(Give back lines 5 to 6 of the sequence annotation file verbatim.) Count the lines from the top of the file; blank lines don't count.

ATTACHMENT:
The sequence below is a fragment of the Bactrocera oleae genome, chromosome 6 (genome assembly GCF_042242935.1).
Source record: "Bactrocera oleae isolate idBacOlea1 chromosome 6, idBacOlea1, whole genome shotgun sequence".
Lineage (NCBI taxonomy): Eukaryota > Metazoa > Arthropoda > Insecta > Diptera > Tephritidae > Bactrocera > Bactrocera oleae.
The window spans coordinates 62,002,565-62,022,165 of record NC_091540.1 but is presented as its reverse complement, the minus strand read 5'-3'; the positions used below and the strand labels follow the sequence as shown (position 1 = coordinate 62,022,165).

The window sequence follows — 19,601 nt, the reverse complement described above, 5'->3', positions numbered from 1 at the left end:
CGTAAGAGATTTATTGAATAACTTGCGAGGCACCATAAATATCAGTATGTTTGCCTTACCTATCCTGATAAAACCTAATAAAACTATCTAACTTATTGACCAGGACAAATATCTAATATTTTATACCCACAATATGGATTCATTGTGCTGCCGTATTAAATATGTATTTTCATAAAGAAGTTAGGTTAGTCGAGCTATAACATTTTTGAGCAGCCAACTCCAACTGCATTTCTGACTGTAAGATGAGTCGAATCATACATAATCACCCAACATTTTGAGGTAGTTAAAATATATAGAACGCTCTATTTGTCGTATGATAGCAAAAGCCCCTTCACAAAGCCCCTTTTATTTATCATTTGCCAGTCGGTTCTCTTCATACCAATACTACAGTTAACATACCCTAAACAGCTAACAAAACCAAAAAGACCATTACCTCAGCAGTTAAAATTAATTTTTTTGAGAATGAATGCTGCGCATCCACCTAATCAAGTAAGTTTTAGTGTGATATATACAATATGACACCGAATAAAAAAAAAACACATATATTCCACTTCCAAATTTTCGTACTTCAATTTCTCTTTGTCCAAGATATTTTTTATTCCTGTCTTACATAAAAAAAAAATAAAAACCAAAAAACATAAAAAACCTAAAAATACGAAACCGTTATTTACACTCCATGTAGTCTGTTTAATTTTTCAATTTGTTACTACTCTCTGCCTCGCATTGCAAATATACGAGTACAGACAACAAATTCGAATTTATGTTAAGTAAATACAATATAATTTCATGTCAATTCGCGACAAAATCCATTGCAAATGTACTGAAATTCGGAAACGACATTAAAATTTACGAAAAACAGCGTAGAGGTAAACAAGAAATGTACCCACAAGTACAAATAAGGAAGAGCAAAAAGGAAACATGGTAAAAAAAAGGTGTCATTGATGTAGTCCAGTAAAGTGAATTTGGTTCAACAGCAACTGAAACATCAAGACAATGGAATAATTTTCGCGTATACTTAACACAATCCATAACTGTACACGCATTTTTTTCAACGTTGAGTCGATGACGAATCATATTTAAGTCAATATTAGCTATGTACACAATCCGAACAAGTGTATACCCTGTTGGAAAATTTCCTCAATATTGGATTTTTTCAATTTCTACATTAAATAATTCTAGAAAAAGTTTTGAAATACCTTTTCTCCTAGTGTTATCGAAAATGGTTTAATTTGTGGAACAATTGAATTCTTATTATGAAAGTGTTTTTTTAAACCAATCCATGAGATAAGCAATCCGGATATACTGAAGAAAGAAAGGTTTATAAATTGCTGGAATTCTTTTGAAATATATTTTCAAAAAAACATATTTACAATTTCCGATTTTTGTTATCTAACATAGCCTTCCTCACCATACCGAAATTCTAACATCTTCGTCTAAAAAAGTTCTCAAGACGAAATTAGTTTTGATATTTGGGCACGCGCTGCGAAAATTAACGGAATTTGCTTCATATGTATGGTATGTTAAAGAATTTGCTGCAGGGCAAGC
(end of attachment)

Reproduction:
The window sequence follows — 19,601 nt, the reverse complement described above, 5'->3', positions numbered from 1 at the left end:
CGTAAGAGATTTATTGAATAACTTGCGAGGCACCATAAATATCAGTATGTTTGCCTTACCTATCCTGATAAAACCTAATAAAACTATCTAACTTATTGACCAGGACAAATATCTAATATTTTATACCCACAATATGGATTCATTGTGCTGCCGTATTAAATATGTATTTTCATAAAGAAGTTAGGTTAGTCGAGCTATAACATTTTTGAGCAGCCAACTCCAACTGCATTTCTGACTGTAAGATGAGTCGAATCATACATAATCACCCAACATTTTGAGGTAGTTAAAATATATAGAACGCTCTATTTGTCGTATGATAGCAAAAGCCCCTTCACAAAGCCCCTTTTATTTATCATTTGCCAGTCGGTTCTCTTCATACCAATACTACAGTTAACATACCCTAAACAGCTAACAAAACCAAAAAGACCATTACCTCAGCAGTTAAAATTAATTTTTTTGAGAATGAATGCTGCGCATCCACCTAATCAAGTAAGTTTTAGTGTGATATATACAATATGACACCGAATAAAAAAAAAACACATATATTCCACTTCCAAATTTTCGTACTTCAATTTCTCTTTGTCCAAGATATTTTTTATTCCTGTCTTACATAAAAAAAAAATAAAAACCAAAAAACATAAAAAACCTAAAAATACGAAACCGTTATTTACACTCCATGTAGTCTGTTTAATTTTTCAATTTGTTACTACTCTCTGCCTCGCATTGCAAATATACGAGTACAGACAACAAATTCGAATTTATGTTAAGTAAATACAATATAATTTCATGTCAATTCGCGACAAAATCCATTGCAAATGTACTGAAATTCGGAAACGACATTAAAATTTACGAAAAACAGCGTAGAGGTAAACAAGAAATGTACCCACAAGTACAAATAAGGAAGAGCAAAAAGGAAACATGGTAAAAAAAAGGTGTCATTGATGTAGTCCAGTAAAGTGAATTTGGTTCAACAGCAACTGAAACATCAAGACAATGGAATAATTTTCGCGTATACTTAACACAATCCATAACTGTACACGCATTTTTTTCAACGTTGAGTCGATGACGAATCATATTTAAGTCAATATTAGCTATGTACACAATCCGAACAAGTGTATACCCTGTTGGAAAATTTCCTCAATATTGGATTTTTTCAATTTCTACATTAAATAATTCTAGAAAAAGTTTTGAAATACCTTTTCTCCTAGTGTTATCGAAAATGGTTTAATTTGTGGAACAATTGAATTCTTATTATGAAAGTGTTTTTTTAAACCAATCCATGAGATAAGCAATCCGGATATACTGAAGAAAGAAAGGTTTATAAATTGCTGGAATTCTTTTGAAATATATTTTCAAAAAAACATATTTACAATTTCCGATTTTTGTTATCTAACATAGCCTTCCTCACCATACCGAAATTCTAACATCTTCGTCTAAAAAAGTTCTCAAGACGAAATTAGTTTTGATATTTGGGCACGCGCTGCGAAAATTAACGGAATTTGCTTCATATGTATGGTATGTTAAAGAATTTGCTGCAGGGCAAGC